The government announced changes to the Credit Contracts and Consumer Finance Act less than four months after the responsible lending rules were tightened to protect those most at risk from loans with conditions and interest rates they could not afford.
After feedback from banks, other lenders and consumers, and a petition signed by more than 10,000 people was presented to government, Commerce and Consumer Affairs Minister David Clark said government was making practical amendments to curb any unintended consequences of the Act.
Frustrated borrowers and lenders have been railing against the new rules, finding them too strict, the information required too intrusive and unreasonable, and the time needed to process applications excessive.
The changes to the act mean lenders will no longer have to spend time trawling through bank accounts looking at daily spending. Lenders will not have to use current spending as an indicator of future spending, so no more inquiring into current living expenses from recent bank transactions. Lenders will just need to take an average cost of living and look at what is spent on fixed expenses.
Nor will lenders need to inquire into regular ‘savings’ and ‘investments’ as examples of outgoings.
Guidance and examples for when it is ‘obvious’ that a loan is affordable are also provided, in which case a full income and expense assessment will not be required.
These changes mean loans will be able to be processed more quickly. Because of the time needed to go through three months’ worth of bank statements, itemise every item, decide whether it’s a regular payment, and then go back to check with clients, some lenders have said it had been taking about six times longer, on average, to process applications than before the new CCCFA rules had come into effect on December 1, 2021.
Changes in lending patterns
Since late 20021, there has been a distinct drop in mortgage applications and approvals, but the CCCFA may not have been the main driver in reduced lending.
Banks’ lending criteria has been affected by global economic conditions, such as inflation, increases to the OCR, LVR changes and an increase in house prices and local government rates.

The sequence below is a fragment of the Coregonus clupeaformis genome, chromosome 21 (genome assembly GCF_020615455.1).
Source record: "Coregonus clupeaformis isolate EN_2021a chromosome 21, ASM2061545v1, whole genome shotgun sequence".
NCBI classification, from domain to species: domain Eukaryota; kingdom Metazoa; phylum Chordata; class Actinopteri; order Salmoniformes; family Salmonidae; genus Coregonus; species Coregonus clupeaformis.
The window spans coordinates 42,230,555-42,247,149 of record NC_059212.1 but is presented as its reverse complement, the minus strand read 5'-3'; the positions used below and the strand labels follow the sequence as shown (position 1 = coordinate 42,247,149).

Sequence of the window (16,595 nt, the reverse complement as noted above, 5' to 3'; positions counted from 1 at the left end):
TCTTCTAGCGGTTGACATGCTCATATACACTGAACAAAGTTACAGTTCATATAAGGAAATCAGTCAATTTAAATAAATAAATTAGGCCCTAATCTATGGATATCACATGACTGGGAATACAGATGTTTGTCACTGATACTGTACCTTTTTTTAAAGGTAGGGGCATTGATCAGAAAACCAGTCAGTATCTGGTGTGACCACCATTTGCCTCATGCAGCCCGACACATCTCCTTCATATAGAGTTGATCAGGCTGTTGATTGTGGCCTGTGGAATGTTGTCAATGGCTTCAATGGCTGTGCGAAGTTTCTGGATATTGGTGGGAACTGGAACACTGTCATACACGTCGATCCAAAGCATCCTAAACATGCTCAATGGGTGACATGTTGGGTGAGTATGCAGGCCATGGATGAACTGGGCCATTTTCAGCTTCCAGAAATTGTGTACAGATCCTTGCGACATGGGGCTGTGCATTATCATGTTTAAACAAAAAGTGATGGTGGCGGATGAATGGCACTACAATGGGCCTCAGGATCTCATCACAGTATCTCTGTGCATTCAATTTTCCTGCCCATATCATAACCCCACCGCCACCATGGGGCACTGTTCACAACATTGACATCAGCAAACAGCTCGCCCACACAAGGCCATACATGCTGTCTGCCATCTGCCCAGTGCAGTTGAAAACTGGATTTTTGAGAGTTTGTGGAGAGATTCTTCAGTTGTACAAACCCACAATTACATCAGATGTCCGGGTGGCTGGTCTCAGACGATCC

Maintaining the intent of the Act
There are many in the industry who support the CCCFA as it stood and believe it had brought about a fairer playing field. It had meant mobile or payday lenders – like truck shops – had virtually disappeared from the landscape, so fewer people were being sold a loan they couldn’t afford: the key intent of the Act.
Borrowers are not all the same
The key, we believe, is that the CCCFA had a one-size fits all approach that just wasn’t working. The ideal would be for the CCCFA to work in a way that doesn’t restrict access to responsible lending for consumers who can afford it, while still ensuring vulnerable consumers are protected from finding themselves with unaffordable debt.
It is hoped these latest amendments, which should take effect by early-June, provide those changes. But as Minister David Clark stressed, this is not the final word on the CCCFA and any further changes will be considered announced in April.
Good news is our mortgage advisers have been successfully able to navigate the CCCFA while it has been implemented and get loan approvals for a lot of its customers. So if you don’t want to wait sitting on the fence, then contact our mortgage advisers today for a successful lending outcome.
**These are general guidelines and are by no means a reflection of bank or lending policies